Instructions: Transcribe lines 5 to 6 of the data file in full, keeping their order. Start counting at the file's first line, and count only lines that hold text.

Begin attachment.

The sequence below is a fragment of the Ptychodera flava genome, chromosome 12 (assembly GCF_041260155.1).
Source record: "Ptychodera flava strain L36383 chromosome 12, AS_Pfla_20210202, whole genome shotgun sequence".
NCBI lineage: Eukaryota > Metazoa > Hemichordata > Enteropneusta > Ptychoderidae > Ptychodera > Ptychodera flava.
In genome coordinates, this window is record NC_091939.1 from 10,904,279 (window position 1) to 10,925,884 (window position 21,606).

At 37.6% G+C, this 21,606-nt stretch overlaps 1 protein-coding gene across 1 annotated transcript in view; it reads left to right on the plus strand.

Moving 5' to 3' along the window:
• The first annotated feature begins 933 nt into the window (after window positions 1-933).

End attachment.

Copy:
At 37.6% G+C, this 21,606-nt stretch overlaps 1 protein-coding gene across 1 annotated transcript in view; it reads left to right on the plus strand.

Moving 5' to 3' along the window: